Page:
Until I started grad school, I hadn’t really heard much about self-care. And even then, I didn’t know if I was hearing about it only because I was in grad school to become a psychotherapist.
I thought I’d write this post on self-care because now that I’m familiar with the term, it’s something I think should be discussed more often.
If you already have a self-care practice, that’s awesome! If you don’t, or have no idea what I’m even talking about, read on and then get started on creating your own practice!
What is Self-Care?
Self-care literally means taking care of yourself. It sounds really basic, and it can be, except that so many of us – probably every one of us at one time or another – do not adequately create the space for ourselves. And if we do, it might be here or there, we have time, and it’s probably not intentional.
If you’re not sure self-care looks like for you, consider this: What do you do to relax, recharge, and renew your spirit? What things make you feel happy, whole, and fulfilled?
For some specific ideas, check out my post on 8 things I prioritize to live my best life. I include a section on self-care, but pretty much everything on the list can be considered self-care.
Given how busy the average American is, we need to be intentional about finding time to care for ourselves.
But, for so many people, things get in the way of a regular self-care practice – work, kids, obligations, time with family and friends. Some may believe they aren’t worthy of such a practice, or simply, don’t know what self-care looks like.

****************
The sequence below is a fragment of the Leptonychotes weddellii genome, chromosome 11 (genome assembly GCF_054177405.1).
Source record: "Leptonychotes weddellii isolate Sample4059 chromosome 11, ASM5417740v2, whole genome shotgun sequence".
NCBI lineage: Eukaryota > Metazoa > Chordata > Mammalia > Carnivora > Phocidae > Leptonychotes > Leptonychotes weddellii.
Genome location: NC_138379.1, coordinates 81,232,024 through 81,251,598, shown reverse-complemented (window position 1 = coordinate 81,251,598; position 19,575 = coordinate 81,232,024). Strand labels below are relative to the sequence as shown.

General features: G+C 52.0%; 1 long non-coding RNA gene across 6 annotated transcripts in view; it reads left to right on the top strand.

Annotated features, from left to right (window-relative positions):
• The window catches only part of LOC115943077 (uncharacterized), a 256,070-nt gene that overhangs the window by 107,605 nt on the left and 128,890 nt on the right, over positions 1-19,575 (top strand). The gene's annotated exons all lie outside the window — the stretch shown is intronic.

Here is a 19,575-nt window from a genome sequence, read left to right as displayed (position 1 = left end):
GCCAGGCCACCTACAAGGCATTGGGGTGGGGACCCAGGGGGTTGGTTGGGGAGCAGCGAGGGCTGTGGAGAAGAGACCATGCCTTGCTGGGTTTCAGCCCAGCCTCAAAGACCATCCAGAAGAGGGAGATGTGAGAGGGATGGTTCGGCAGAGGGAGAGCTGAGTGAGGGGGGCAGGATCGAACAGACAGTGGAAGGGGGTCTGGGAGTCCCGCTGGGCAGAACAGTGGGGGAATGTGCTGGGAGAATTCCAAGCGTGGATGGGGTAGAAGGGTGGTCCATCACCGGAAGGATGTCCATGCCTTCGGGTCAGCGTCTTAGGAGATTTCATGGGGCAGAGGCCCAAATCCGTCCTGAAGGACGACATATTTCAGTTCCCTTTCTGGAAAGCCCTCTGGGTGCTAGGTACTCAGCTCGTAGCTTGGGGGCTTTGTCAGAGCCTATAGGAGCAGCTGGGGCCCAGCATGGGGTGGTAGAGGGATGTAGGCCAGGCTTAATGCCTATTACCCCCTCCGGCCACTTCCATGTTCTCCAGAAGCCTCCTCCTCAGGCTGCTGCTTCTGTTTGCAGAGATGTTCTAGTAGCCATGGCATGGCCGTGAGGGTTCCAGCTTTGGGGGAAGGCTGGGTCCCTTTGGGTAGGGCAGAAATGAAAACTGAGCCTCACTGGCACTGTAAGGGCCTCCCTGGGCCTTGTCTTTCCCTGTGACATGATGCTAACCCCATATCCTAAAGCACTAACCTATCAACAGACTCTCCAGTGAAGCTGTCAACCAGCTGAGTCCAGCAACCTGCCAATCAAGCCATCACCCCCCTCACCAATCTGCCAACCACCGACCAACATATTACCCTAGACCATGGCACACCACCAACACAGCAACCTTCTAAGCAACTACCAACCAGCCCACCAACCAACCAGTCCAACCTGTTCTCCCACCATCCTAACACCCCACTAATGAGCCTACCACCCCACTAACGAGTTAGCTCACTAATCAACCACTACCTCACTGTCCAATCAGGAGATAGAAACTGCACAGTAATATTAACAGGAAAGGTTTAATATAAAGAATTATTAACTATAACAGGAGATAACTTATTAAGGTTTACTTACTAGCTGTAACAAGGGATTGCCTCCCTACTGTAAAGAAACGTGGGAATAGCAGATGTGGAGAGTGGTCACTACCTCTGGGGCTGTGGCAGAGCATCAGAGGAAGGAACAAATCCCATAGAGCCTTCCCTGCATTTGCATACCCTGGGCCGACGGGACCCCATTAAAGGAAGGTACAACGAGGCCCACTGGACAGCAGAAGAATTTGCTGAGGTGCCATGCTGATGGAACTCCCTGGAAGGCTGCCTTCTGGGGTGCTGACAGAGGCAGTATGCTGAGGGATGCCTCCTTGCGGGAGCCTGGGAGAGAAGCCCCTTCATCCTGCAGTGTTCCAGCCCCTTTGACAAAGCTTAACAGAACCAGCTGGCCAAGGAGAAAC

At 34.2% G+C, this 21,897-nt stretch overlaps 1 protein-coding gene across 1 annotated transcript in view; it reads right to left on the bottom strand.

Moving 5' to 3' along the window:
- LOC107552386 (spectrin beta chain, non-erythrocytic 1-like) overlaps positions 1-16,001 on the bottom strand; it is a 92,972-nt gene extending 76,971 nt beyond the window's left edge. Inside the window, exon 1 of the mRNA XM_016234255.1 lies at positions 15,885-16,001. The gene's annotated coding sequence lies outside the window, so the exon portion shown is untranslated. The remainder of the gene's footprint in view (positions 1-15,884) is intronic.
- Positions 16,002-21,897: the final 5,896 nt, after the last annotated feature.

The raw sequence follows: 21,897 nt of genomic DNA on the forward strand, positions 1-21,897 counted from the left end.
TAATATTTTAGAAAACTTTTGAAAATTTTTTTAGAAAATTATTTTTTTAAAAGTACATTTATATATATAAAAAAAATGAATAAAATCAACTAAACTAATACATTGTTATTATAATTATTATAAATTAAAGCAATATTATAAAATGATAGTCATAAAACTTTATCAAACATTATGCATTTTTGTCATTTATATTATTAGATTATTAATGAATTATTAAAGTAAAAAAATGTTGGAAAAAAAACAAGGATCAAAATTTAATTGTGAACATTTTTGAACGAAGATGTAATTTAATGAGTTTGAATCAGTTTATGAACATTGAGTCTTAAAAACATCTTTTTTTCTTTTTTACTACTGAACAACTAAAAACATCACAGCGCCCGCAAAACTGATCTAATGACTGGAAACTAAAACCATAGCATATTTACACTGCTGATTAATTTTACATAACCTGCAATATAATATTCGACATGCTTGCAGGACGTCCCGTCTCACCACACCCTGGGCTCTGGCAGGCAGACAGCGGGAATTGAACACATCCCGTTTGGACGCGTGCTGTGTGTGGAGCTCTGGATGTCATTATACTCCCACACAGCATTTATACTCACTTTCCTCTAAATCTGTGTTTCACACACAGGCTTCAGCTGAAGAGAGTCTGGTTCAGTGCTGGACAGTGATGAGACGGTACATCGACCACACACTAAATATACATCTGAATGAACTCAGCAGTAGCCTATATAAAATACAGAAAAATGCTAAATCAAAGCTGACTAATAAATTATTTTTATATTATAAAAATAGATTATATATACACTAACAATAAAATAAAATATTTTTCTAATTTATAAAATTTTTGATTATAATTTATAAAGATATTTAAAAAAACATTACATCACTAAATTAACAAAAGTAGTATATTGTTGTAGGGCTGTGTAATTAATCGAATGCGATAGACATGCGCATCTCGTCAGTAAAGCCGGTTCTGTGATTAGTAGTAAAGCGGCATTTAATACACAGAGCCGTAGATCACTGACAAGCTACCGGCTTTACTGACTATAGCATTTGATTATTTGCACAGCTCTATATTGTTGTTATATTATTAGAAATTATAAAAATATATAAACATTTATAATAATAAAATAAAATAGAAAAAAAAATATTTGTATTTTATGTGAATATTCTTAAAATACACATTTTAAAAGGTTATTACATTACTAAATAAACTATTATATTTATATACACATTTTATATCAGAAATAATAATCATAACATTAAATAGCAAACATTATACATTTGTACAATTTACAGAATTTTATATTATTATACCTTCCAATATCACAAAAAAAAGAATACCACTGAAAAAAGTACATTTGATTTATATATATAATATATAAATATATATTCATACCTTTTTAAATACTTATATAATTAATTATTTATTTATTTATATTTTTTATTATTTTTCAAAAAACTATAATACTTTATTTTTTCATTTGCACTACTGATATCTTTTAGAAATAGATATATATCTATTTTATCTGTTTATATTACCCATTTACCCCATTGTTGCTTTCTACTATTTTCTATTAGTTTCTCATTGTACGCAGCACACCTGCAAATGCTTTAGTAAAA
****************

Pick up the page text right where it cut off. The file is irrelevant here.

Maybe some of these resonate with you, or maybe you are coming up with your own reasons right now.
But consider the airplane analogy: you have to put on your own oxygen mask before assisting others. Because if you can’t breath, you can’t help someone else breath.
Now, apply this to your everyday life. If you are run ragged and your tank is on empty, do you think you’re giving your partner, friends, family, work your best effort?
Probably (definitely) not.
In order to show up for your partner, friends, family, at work, and most importantly, YOURSELF, you need to be taking active steps regularly to work on YOU.
How to Get Started
First, take some time to reflect on whether or not you have any current self-care practices. If so, what are they? Are the sufficient? Can you add any additional ones?
Then, create a routine. Having a routine is the best way to ensure that you make the time for self-care. If you say, I’ll get to self-care if I have the time, you may never find the time. It’s something that should be scheduled into your life like anything else.
But start small, especially if you get easily overwhelmed. Try scheduling one activity for self-care a week for a couple weeks. See how that goes. If you are following through, add another one.
If you’re struggling to follow through, consider what’s getting in the way. As I mentioned earlier, beliefs about worthiness might come up for some. For others, like parents, you just might struggle to find the time. But even 15 minutes is better than nothing, right?
Consider this your call to create a self-care practice. Even if it’s hard at first, trust me, when your mind, body, and soul feel recharged, you’ll realize it’s worth it.